When Brooke Goad launched her 22nd home run of the season Friday night, she made DII softball history. The shot to deep right-centerfield was the 80th of her career, breaking the all-time mark for home runs set by Steph Denlinger of Kutztown in 2009.
Denlinger hit her 79 home runs in 226 career games. It took Goad 213 games to set the mark.
It didn't look like it would happen as opposing pitchers stopped giving Goad pitches to hit. Last weekend, for example, Goad walked 12 times in a four-game series, recording just two official at-bats. After a nine-walk weekend, she is now tied with West Texas A&M alumna Alyssa Lemos for the most career walks in DII softball history with 179. That record is all but hers the way pitchers try to avoid her big bat.
Goad hit in the same lineup as Maddie Dow the past few seasons. Dow chased the home run record herself last season, finishing her illustrious Muleriders career with 74, which turned out to be a very brief program record at Southern Arkansas. Head coach Jason Anderson has certainly got the most out of his bats in his lineup since taking over four years ago.
NCAA.com caught up with the new DII softball Home Run Queen to talk walks, bombs and Muleriders' softball.
On the historic blast:
Honestly, I didn't think it was going to go out. I thought I was super out in front of the ball. I hadn't really seen too much decent pitching here lately, and rightfully so, I don't particularly blame them. I finally got a pitch I thought I could drive, and then I got out in front of it, so I was already beating myself up. It actually kind of took off, and I thought, 'this sucker might actually get out there.' Then I heard screaming and I don't know who it was yelling, 'that's the one.' Sure enough, it went out. It was an awesome experience.
On the pressure of trying to set a record:
I keep telling everybody after Henderson walked me all those times last weekend that I hit home runs not to help you guys out or help me out. I hit home runs because I'm old and I don't like to walk. I just like to get around the bases and get back in the dugout.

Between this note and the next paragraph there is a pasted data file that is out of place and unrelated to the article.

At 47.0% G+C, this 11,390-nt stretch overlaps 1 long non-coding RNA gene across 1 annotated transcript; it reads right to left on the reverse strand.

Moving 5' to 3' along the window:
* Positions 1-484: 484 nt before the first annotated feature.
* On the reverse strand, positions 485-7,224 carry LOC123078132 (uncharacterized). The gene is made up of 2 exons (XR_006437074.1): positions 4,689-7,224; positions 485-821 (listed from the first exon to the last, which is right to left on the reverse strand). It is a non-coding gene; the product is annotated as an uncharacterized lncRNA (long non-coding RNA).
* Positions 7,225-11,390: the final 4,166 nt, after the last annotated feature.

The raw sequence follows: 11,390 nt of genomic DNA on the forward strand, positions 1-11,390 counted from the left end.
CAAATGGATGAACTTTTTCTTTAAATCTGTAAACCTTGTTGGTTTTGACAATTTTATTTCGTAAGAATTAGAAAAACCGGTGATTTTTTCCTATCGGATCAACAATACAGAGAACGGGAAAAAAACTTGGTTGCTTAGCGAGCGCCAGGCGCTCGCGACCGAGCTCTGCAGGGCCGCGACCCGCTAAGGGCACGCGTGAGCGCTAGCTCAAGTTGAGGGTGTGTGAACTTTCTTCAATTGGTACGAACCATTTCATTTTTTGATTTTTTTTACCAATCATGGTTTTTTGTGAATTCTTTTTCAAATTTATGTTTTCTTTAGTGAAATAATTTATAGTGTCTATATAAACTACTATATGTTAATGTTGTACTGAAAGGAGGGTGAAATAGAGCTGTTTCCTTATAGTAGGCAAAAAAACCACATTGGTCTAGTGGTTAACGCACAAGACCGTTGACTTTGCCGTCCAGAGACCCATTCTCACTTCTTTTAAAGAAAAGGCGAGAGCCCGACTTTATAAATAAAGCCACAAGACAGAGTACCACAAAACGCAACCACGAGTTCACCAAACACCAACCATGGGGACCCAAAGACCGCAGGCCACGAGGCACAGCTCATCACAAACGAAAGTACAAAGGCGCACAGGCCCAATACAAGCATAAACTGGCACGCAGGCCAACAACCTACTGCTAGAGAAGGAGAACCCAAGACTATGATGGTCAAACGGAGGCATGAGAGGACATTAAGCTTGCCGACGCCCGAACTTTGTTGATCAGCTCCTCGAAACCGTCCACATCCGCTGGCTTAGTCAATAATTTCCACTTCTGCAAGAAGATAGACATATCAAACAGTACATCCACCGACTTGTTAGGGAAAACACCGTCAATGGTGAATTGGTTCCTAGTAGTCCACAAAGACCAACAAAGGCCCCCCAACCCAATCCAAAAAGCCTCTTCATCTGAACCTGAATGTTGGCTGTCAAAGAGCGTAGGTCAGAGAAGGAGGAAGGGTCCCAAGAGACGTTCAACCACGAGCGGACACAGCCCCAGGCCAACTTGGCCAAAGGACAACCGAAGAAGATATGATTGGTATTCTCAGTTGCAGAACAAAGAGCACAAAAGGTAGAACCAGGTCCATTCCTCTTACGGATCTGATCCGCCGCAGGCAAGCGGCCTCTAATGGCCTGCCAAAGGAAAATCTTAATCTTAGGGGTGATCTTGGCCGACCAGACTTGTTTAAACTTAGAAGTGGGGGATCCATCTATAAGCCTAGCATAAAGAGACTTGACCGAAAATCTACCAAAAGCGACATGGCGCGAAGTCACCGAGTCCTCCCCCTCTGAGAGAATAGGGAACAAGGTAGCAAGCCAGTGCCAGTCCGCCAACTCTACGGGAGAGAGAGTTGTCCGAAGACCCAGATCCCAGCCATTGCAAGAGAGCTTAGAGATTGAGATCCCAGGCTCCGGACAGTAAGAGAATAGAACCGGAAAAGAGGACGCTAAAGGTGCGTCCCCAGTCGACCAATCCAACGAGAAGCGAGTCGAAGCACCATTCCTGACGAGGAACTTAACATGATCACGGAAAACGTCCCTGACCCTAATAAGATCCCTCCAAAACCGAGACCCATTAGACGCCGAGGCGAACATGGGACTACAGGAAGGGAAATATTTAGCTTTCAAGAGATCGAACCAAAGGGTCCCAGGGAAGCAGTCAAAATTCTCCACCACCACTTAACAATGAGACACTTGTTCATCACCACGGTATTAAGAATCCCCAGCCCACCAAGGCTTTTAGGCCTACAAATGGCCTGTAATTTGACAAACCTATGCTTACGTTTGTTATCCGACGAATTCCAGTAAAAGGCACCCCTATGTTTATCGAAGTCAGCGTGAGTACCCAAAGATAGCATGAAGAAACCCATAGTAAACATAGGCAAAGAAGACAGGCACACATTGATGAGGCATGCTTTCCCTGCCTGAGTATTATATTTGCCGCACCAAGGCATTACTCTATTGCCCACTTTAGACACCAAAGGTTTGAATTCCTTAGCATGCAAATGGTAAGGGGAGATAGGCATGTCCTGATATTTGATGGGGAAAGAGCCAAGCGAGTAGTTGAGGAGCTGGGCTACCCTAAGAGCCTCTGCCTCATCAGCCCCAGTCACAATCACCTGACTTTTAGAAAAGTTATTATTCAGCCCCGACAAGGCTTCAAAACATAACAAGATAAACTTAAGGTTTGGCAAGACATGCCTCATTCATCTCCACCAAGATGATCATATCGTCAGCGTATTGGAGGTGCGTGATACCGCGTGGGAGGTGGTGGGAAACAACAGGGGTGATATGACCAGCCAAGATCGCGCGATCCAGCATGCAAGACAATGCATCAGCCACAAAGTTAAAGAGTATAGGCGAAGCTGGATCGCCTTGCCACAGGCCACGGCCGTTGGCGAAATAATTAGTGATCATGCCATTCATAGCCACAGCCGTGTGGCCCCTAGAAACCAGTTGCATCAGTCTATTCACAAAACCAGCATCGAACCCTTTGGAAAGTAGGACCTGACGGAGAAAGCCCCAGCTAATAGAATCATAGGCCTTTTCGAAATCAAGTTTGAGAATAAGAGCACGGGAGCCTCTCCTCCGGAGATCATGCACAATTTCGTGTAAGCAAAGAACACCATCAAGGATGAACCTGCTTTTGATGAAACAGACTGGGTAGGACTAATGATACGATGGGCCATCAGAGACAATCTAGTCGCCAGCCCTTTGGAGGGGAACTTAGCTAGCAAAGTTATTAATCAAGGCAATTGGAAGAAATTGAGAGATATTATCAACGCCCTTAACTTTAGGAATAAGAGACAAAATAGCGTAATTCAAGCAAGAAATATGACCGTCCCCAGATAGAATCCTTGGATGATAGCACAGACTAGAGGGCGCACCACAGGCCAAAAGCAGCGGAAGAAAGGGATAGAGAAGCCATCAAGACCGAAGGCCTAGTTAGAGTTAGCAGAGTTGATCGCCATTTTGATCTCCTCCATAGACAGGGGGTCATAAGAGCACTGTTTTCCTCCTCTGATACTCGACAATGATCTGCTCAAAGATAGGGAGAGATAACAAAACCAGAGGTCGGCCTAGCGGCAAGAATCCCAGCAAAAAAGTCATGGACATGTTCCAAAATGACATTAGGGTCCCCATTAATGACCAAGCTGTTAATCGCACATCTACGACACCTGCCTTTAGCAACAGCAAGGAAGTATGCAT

I'm usually pretty good about being selective in the box. I know that any pitching I do get is not going to be the best. I have to be careful about seeing the junk pitches and if I do get one to hit that I execute that one. I knew stepping into the box that I'm going to get a lot of outside pitches. I didn't think with the wind blowing to right field that anyone would pitch me inside. So I was looking away or for a changeup. This one was a pretty decent changeup, so I knew I had to make contact with that one.
On learning to take walks:
Coach Anderson moved me to leadoff for this reason exactly — a lot of people have started to walk me. It's crucial to get out a leadoff hitter, but if they're going to put me on that's an opportunity for the rest of our lineup to execute and move me around. His philosophy so far has worked. Putting me in the leadoff spot was smart on his part. When I get that leadoff walk, I'm not concerned about not hitting a home run. I'm there to do a job for my team. That's ultimately my goal.
On hitting with Maddie Dow:
Maddie Dow is a good friend of mine. It was always fun to have that competitor against you to push you to be better and create that drive. She was definitely that person. Whether she says it or not, I know back and forth we both had a little bit of envy for each other. One would hit one and then the other would be like, 'ok, I got to get one, too.' We grew up together in college and we came in the same year and it's always been a competition for the two of us. It's been awesome to have her, and have her on the same team in the lineup was definitely something special. I miss her a lot.
On teams and players she watched:
I grew up watching baseball and hockey. I'm from Texas, so I'm definitely a Rangers fan. But my dad was a very big Dallas Stars hockey fan, we watched a lot together. Mike Modano is one of my all-time favorites. It's not because of his athletic ability, but the way he commanded the ice. He was a leader enough to know that in some cases he didn't need to be the captain, sometimes he just needed to step down and push his guys to be better and play whatever role the game asked him to play. Ultimately I think that says a lot more about an athlete than anything else.
Favorite sports movie:
Coach Anderson makes us watch Moneyball a lot, but quite frankly, I just take a nap because I can't do it anymore. I don't really have an all-time favorite sports movie. Don't get me wrong, I love a good movie. I like Gladiator, or Braveheart, or Patriot. I'm kind of an old soul. I grew up watching Tombstone with my dad and, 'I'm your Huckleberry," type of guys.
On her legacy:
I want to be remembered as the athlete that never gave up despite three ACL reconstructions. Each time that I came back I pushed harder. When the game pushes at you, or life hands you adversity, you take it. You allow it to humble you and make you grow. I know a lot of players will take strikeouts, or coaches yelling at them, or failure in general and let it cripple them rather than saying that this is a chance to step up and be better. Each knee surgery took a toll on my body, but each time it allowed me to be better.